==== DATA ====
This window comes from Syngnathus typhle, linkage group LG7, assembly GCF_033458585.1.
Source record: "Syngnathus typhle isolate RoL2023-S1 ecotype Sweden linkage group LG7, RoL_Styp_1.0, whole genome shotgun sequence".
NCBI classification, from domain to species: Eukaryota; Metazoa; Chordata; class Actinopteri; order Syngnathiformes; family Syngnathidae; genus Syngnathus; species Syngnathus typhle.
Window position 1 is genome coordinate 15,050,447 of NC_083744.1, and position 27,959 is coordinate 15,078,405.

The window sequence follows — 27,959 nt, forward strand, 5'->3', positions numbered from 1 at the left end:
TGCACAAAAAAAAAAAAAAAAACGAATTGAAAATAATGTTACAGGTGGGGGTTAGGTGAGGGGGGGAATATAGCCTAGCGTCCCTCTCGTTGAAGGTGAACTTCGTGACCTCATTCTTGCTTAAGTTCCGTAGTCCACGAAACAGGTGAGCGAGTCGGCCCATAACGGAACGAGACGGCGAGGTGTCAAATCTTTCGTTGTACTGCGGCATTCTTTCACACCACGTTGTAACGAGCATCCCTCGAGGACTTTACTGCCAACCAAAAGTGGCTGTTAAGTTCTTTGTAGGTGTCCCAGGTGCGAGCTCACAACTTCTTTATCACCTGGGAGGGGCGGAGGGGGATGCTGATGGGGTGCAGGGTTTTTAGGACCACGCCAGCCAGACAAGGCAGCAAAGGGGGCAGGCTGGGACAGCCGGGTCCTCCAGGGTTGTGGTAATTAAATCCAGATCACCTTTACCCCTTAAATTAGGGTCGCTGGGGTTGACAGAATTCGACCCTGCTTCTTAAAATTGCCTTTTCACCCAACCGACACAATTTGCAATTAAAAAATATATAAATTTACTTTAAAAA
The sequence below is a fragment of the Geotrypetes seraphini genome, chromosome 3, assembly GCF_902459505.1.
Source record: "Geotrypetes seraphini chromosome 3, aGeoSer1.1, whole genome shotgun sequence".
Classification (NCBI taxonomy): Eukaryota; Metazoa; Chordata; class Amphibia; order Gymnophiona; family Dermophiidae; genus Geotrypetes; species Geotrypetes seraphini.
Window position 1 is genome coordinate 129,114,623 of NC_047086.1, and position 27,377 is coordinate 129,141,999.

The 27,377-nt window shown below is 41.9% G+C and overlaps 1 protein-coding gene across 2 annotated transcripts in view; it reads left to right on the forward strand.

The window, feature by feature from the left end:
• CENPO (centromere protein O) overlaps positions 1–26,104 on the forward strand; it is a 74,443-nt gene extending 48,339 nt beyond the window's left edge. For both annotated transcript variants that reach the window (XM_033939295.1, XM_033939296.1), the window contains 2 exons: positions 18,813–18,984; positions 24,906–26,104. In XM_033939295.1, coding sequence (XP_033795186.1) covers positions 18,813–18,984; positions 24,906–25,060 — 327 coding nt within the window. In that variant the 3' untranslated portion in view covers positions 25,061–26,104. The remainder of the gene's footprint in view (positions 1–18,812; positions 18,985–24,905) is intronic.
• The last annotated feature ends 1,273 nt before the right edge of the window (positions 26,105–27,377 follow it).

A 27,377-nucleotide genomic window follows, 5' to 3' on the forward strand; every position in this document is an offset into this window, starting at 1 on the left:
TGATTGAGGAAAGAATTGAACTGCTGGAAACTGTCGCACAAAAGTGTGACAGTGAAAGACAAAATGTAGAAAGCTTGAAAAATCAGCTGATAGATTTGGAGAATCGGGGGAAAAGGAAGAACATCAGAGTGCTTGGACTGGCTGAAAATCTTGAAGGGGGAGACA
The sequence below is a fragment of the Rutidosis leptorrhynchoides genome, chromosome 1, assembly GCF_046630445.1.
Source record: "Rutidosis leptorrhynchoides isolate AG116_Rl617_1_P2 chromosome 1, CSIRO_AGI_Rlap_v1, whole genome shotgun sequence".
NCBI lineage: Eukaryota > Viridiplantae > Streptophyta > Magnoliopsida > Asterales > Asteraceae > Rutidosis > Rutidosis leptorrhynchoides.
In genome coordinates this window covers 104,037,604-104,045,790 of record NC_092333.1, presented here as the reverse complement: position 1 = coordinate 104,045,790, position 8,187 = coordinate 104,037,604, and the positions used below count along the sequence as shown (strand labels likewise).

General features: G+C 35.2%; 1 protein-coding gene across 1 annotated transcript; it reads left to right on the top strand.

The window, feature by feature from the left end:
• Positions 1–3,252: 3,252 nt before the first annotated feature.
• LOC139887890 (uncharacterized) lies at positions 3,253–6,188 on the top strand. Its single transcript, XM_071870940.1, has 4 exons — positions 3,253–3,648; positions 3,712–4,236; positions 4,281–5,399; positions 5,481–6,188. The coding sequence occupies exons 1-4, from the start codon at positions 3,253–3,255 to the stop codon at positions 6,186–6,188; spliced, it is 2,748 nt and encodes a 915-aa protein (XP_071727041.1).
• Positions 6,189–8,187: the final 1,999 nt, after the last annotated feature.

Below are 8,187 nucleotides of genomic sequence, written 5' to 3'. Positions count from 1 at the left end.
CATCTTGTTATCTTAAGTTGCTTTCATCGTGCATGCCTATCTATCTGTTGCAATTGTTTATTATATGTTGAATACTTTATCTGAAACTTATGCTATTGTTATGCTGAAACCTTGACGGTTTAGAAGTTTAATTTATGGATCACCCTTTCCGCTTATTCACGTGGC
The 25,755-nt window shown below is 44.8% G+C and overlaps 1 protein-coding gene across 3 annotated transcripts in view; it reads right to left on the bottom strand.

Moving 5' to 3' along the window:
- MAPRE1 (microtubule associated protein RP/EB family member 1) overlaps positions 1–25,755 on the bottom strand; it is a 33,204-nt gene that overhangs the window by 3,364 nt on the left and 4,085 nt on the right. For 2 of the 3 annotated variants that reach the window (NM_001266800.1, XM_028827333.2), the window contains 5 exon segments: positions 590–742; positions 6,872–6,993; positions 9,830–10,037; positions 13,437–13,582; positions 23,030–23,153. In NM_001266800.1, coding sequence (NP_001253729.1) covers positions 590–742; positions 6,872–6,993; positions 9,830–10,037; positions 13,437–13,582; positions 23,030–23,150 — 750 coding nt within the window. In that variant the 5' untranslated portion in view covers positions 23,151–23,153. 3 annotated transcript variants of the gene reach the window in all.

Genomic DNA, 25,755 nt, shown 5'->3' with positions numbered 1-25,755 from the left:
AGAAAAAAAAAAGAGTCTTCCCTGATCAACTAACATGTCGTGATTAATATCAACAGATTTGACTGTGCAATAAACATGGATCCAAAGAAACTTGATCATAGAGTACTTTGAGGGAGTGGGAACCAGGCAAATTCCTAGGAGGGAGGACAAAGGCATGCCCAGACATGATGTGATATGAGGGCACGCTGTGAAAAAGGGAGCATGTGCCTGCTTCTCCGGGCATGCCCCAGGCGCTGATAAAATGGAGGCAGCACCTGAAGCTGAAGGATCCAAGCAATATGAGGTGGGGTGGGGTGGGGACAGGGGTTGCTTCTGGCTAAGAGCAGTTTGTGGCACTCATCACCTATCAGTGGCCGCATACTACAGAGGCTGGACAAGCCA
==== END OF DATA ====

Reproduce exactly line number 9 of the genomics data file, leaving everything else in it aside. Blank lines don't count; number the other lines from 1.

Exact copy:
Classification (NCBI taxonomy): Eukaryota; Metazoa; Chordata; class Amphibia; order Gymnophiona; family Dermophiidae; genus Geotrypetes; species Geotrypetes seraphini.